It is a pretty straightforward model to build without using the directions, so I encourage that you try this way of building, you may never want to use the instructions again!
It is worth nothing that the Sears Tower (recently renamed Willis Tower) is a similarly excellent small LEGO Skyscraper, but I think the Empire State Building is a slightly more recognizable model, and the Sears Tower set has been discontinued.
#3: Big Ben ($24)
This is one of the better looking models in the series, and with a price less than 10 cents per part, it is a good value as well. I really liked that this model includes several good examples of SNOT construction, where bricks are assembled such that the Studs are Not On the Top.
I thoroughly enjoyed building this model without using the directions, although it was a good challenge. It took me a couple hours to build, and I only made a few minor mistakes since I couldn’t see exactly how the roof was assembled, and I only used the photo on the front of the box, so I had to guess about the back corner of the model.
Big Ben is the perfect mid-sized set for someone who has built a smaller model like the Empire State Building, but doesn’t want to spend 50$ for the White House or try to build a model as complex as the UN Headquarters yet.
#2: UN Headquarters ($49)
This set is more than just one building, it captures a collection of buildings in a beautiful scene. The UN Headquarters is an exceptional model in the series, as it employs the most advanced building techniques of all the sets in this price range. This results in the most detailed small model in the whole series.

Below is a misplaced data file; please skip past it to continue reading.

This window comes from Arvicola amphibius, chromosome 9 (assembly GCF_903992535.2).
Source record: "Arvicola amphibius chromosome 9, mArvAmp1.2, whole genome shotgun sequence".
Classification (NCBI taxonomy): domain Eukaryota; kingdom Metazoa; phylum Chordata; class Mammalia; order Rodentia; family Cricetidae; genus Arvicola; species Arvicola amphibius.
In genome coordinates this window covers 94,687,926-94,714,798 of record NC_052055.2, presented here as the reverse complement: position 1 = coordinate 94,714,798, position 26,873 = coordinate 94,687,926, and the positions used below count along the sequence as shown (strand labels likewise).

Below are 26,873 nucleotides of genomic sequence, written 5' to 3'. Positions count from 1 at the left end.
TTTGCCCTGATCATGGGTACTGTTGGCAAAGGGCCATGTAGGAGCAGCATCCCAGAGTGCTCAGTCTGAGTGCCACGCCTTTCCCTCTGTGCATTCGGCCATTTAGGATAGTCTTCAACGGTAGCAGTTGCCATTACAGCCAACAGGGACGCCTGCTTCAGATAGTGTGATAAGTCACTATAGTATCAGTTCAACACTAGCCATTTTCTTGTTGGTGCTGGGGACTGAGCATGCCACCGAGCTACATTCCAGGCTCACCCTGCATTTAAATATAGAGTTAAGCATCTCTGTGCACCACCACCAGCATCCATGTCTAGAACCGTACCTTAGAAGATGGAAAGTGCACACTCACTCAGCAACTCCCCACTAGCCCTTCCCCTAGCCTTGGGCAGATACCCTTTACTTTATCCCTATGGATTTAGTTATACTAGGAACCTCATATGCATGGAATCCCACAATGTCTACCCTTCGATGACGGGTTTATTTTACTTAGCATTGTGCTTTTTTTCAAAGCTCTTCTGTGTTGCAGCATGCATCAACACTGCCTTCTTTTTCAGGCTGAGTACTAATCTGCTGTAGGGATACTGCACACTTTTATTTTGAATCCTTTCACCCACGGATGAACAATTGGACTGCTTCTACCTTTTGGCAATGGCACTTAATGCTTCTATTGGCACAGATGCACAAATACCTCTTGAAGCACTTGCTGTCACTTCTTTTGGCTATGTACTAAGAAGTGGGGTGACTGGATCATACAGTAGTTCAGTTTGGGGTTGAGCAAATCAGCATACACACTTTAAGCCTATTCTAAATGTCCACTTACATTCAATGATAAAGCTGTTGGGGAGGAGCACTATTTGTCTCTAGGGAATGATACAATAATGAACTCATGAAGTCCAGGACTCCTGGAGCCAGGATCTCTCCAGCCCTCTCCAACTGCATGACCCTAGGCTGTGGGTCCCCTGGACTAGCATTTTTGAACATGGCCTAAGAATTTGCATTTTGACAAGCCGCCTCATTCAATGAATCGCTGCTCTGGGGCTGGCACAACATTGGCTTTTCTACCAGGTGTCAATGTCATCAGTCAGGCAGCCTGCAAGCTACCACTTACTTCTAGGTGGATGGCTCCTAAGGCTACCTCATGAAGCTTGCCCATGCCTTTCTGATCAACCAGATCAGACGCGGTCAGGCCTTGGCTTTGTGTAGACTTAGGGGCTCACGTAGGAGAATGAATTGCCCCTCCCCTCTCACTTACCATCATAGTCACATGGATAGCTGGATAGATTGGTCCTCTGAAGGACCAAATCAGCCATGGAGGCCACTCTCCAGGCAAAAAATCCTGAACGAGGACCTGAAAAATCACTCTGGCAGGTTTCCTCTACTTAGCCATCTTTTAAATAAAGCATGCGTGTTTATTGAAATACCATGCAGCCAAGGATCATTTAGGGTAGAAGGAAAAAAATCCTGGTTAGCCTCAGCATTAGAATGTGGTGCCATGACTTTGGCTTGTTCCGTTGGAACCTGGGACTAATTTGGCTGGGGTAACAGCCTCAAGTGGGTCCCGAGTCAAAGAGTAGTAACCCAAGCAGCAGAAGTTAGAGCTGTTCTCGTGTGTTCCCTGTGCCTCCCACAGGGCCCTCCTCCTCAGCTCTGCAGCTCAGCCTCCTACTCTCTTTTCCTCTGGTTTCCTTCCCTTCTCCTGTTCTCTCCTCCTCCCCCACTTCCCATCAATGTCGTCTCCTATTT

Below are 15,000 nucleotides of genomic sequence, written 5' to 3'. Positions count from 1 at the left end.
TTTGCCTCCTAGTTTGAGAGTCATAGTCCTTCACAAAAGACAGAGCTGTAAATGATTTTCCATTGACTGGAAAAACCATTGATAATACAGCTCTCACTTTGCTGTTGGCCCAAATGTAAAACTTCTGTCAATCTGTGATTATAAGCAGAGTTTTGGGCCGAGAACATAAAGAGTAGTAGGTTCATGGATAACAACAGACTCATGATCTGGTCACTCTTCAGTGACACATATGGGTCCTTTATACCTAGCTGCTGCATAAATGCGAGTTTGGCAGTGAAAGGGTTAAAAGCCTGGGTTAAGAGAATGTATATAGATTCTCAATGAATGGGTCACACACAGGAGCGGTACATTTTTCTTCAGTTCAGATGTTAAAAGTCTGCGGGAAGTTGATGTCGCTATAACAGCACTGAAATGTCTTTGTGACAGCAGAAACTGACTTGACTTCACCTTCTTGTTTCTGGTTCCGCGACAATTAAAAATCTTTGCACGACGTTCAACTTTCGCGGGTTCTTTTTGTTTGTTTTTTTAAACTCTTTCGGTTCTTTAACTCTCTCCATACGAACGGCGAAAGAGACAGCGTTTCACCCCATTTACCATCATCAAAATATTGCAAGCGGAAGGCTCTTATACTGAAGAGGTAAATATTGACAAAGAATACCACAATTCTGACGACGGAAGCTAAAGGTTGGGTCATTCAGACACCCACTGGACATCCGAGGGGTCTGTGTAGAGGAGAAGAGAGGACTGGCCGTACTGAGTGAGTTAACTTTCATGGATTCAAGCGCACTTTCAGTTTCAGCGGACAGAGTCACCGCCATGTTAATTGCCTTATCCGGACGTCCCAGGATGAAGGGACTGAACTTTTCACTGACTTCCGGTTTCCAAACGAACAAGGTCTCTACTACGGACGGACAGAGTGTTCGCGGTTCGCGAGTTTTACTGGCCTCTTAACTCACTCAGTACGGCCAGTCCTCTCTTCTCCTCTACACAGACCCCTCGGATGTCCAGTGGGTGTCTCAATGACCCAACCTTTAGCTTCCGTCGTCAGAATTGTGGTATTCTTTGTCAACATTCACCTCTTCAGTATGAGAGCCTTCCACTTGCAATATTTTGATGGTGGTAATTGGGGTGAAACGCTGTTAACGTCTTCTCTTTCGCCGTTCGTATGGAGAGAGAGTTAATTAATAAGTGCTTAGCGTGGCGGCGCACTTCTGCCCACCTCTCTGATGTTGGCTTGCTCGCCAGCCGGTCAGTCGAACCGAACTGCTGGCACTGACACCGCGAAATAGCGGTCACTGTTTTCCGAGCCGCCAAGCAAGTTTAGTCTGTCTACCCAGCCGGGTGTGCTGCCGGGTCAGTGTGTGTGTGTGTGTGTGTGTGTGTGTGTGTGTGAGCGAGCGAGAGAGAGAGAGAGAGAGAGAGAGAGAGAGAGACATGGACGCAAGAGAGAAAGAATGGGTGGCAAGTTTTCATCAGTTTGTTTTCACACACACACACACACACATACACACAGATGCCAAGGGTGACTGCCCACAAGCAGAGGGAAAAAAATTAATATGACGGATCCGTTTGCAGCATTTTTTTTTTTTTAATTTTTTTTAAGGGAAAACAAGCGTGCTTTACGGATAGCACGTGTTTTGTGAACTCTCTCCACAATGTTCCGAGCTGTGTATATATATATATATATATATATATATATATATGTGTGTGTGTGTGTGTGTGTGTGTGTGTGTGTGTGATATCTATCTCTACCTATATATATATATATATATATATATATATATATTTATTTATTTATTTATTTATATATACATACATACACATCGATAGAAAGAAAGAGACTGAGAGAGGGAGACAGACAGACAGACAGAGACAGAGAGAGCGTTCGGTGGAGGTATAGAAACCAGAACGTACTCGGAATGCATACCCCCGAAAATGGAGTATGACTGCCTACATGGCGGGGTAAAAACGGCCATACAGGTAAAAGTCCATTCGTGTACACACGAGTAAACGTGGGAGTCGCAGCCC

This model is a great way to learn many advanced building techniques; major sections of the model are built using SNOT techniques and by leveraging 1/2 stud offsets. For these reasons, it is the only model I’ve listed which is impractical to build without using the instructions. (I was able to build the main tower and most of the left-facing wall, but didn’t have photos from enough angles to finish the model.)
#1: The White House ($49)
I can’t say enough good things about this model. It beautifully captures a famous world landmark, and employs some nice building techniques along the way. I like that the model uses some advanced building techniques for the windows and the columns. I love that the model is unapologetically LEGO in it’s design, with visible studs on the grass, chimneys and the cute blocky trees.
For me, the set also represents the hardest model in the series which you can practically build without using the directions. I did allow myself to use the photo on the back of the box, since the White House has a curved back porch. It took me many days to build, although I just worked on it for a few minutes at a time.
I hope that you found this article useful, and are inspired to give a model in the Architecture series a try! If you are interested in Architecture but would rather build your own models, check out my 30-day challenge based on the excellent Lego Architecture Studio set.